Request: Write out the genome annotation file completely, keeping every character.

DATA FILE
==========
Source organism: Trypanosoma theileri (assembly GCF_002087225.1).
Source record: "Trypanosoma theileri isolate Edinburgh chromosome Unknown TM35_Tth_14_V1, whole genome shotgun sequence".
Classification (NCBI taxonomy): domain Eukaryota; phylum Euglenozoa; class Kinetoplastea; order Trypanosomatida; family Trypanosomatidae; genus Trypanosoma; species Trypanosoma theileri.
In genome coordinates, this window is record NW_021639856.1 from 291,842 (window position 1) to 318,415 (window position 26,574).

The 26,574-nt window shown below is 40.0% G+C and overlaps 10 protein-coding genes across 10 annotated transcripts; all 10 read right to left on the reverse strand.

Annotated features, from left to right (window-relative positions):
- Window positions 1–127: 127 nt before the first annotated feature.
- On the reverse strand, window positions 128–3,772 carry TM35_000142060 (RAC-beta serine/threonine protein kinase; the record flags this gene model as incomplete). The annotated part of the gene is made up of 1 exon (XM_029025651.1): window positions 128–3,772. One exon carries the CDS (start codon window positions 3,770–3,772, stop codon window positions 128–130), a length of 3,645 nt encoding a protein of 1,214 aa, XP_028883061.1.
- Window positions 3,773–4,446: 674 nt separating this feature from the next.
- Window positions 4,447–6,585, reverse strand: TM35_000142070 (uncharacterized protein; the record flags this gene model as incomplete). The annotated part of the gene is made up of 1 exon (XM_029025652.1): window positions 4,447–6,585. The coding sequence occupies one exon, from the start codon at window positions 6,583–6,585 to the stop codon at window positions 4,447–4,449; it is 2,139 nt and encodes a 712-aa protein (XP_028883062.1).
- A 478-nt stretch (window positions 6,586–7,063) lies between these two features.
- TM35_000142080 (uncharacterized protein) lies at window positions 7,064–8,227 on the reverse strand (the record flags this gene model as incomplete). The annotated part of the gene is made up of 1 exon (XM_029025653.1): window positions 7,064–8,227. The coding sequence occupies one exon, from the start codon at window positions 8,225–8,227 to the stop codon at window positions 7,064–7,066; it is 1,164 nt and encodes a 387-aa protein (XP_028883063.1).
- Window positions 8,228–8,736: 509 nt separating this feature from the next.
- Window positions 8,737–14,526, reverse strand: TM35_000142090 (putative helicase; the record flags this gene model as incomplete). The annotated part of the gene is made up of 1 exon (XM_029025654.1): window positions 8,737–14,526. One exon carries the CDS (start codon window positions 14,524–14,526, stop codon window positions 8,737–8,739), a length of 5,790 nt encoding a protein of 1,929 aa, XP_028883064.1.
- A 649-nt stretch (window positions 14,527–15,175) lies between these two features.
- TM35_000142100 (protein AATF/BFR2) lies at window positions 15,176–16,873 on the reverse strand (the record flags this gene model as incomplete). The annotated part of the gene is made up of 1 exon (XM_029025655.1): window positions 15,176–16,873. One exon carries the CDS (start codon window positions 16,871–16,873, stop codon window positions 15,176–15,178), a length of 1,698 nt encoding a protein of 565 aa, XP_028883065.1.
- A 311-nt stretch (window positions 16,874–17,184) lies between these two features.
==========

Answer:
Source organism: Trypanosoma theileri (assembly GCF_002087225.1).
Source record: "Trypanosoma theileri isolate Edinburgh chromosome Unknown TM35_Tth_14_V1, whole genome shotgun sequence".
Classification (NCBI taxonomy): domain Eukaryota; phylum Euglenozoa; class Kinetoplastea; order Trypanosomatida; family Trypanosomatidae; genus Trypanosoma; species Trypanosoma theileri.
In genome coordinates, this window is record NW_021639856.1 from 291,842 (window position 1) to 318,415 (window position 26,574).

The 26,574-nt window shown below is 40.0% G+C and overlaps 10 protein-coding genes across 10 annotated transcripts; all 10 read right to left on the reverse strand.

Annotated features, from left to right (window-relative positions):
- Window positions 1–127: 127 nt before the first annotated feature.
- On the reverse strand, window positions 128–3,772 carry TM35_000142060 (RAC-beta serine/threonine protein kinase; the record flags this gene model as incomplete). The annotated part of the gene is made up of 1 exon (XM_029025651.1): window positions 128–3,772. One exon carries the CDS (start codon window positions 3,770–3,772, stop codon window positions 128–130), a length of 3,645 nt encoding a protein of 1,214 aa, XP_028883061.1.
- Window positions 3,773–4,446: 674 nt separating this feature from the next.
- Window positions 4,447–6,585, reverse strand: TM35_000142070 (uncharacterized protein; the record flags this gene model as incomplete). The annotated part of the gene is made up of 1 exon (XM_029025652.1): window positions 4,447–6,585. The coding sequence occupies one exon, from the start codon at window positions 6,583–6,585 to the stop codon at window positions 4,447–4,449; it is 2,139 nt and encodes a 712-aa protein (XP_028883062.1).
- A 478-nt stretch (window positions 6,586–7,063) lies between these two features.
- TM35_000142080 (uncharacterized protein) lies at window positions 7,064–8,227 on the reverse strand (the record flags this gene model as incomplete). The annotated part of the gene is made up of 1 exon (XM_029025653.1): window positions 7,064–8,227. The coding sequence occupies one exon, from the start codon at window positions 8,225–8,227 to the stop codon at window positions 7,064–7,066; it is 1,164 nt and encodes a 387-aa protein (XP_028883063.1).
- Window positions 8,228–8,736: 509 nt separating this feature from the next.
- Window positions 8,737–14,526, reverse strand: TM35_000142090 (putative helicase; the record flags this gene model as incomplete). The annotated part of the gene is made up of 1 exon (XM_029025654.1): window positions 8,737–14,526. One exon carries the CDS (start codon window positions 14,524–14,526, stop codon window positions 8,737–8,739), a length of 5,790 nt encoding a protein of 1,929 aa, XP_028883064.1.
- A 649-nt stretch (window positions 14,527–15,175) lies between these two features.
- TM35_000142100 (protein AATF/BFR2) lies at window positions 15,176–16,873 on the reverse strand (the record flags this gene model as incomplete). The annotated part of the gene is made up of 1 exon (XM_029025655.1): window positions 15,176–16,873. One exon carries the CDS (start codon window positions 16,871–16,873, stop codon window positions 15,176–15,178), a length of 1,698 nt encoding a protein of 565 aa, XP_028883065.1.
- A 311-nt stretch (window positions 16,874–17,184) lies between these two features.